Bevacizumab is a larger anti-VEGF monoclonal antibody fragment that was originally developed to treat various types of cancer. Although unapproved by the FDA for treatment of CNV, monotherapy with bevacizumab is very effective and is widely used off-label for CNV not due to wet AMD.

Approximately 50% of retinal specialists use off-label bevacizumab instead of the FDA-approved ranibizumab or aflibercept, using a similar treatment schedule and indications for retreatment. The NEI-sponsored CATT trial was a head-to-head randomized multicenter comparison of ranibizumab to bevacizumab using with both monthly and PRN treatment arms. It revealed essentially no differences in efficacy, with a slightly higher number of adverse effects with bevacizumab.

Technique

Bevacizumab, ranibizumab, and aflibercept are administered through a fine 30- to 31-gauge needle, which most patients tolerate well.

A sterile intravitreal technique using povidone iodine; masks on the patient, tech and injecting physician; and a sterile bladed speculum are essential to reduce the risk of endophthalmitis.

Surgical Care

In 1991, Thomas and Kaplan reported a series of patients operated on for subfoveal CNVMs secondary to POHS.[62] Subsequent series included CNVM associated with AMD, angioid streaks, myopic degeneration, and idiopathic CNVM.[63, 64, 65] Idiopathic cases have the best results, followed by POHS cases. Most studies showed poor results for patients with AMD (approximately 20% had better vision, 60% had the same vision, and 20% had worse vision). Some surgeons state that submacular surgery for CNVM in patients with AMD may result in stabilization. Again, it must be emphasized that this procedure may also result in complete loss of vision, which is not true of the natural course of the disease. Results of the Submacular Surgery Trial (SST) demonstrated that submacular surgery is ineffective in AMD and POHS.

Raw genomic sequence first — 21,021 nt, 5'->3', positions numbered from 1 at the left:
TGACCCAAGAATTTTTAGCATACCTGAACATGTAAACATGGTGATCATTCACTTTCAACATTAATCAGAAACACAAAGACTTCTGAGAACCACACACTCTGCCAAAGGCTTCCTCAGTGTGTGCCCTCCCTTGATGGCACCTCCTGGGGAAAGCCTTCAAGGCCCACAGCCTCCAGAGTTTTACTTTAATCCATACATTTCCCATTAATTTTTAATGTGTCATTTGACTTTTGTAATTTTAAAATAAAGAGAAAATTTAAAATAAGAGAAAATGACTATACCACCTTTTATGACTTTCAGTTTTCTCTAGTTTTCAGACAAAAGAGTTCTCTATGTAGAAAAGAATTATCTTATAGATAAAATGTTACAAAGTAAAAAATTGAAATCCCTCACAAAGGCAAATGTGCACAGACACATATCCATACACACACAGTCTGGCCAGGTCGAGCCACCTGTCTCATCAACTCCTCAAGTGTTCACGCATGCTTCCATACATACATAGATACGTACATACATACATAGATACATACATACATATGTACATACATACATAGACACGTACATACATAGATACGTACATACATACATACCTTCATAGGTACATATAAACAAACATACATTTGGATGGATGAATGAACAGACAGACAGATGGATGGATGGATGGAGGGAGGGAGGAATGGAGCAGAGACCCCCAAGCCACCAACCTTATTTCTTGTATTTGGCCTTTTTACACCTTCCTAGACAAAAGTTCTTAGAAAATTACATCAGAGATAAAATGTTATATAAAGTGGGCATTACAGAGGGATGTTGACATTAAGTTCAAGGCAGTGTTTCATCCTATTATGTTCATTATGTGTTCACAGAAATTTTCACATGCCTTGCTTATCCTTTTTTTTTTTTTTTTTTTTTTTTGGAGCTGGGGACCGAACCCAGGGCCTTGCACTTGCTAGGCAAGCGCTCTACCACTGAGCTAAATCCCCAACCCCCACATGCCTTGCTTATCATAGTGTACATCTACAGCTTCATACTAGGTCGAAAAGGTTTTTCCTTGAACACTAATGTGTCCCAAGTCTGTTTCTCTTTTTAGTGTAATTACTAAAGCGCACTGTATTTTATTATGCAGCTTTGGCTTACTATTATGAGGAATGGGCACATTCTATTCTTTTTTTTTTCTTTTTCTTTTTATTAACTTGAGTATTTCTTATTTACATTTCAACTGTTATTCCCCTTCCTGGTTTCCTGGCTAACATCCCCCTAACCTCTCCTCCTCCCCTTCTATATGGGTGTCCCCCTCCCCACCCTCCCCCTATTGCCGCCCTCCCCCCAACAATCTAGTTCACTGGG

RPE transplantation has been used for patients with AMD by some investigators; 100% of patients undergo rejection of cadaver RPE, requiring immune suppression in those patients without a life-threatening disease.[66] Transplanted RPE cells do not become adherent to the Bruch membrane so the RPE cells would have to be transplanted as a sheet in combination with the Bruch membrane and probably choriocapillaris. Use of nasal RPE and iris pigment epithelium is not effective; neither support the macular visual cycle. Many biologic, practical, and ethical issues are associated with sourcing RPE cells for transplantation. RPE transplantation is not a viable therapy.[67, 68, 69, 70, 71, 72, 73, 74, 75, 76, 77, 78, 79, 80, 81, 82, 83, 84, 85, 86]

Macular translocation has been advocated for subfoveal CNVM. One procedure uses vitrectomy, creation of a total retinal detachment, and a 360-degree retinotomy followed by retinal rotation. An alternate method, termed limited macular translocation, is based on retinal detachment creation and scleral imbrication or outpouching.[87, 88, 89, 90, 91, 92, 93, 94, 95, 96, 97, 98, 99, 100, 101, 102, 103, 104, 105, 106, 107, 108, 109, 110, 111, 112, 113, 114, 115, 116, 117, 118, 119, 120, 121, 122, 123, 124, 125, 126, 127, 128, 129, 130, 131, 132, 133, 41, 42, 134, 135, 136, 137, 138, 139, 140, 141, 142, 143, 144, 145, 146, 147, 148, 79, 80, 149, 150, 151, 36, 152, 153, 154, 155, 156, 157, 158, 159, 160, 161]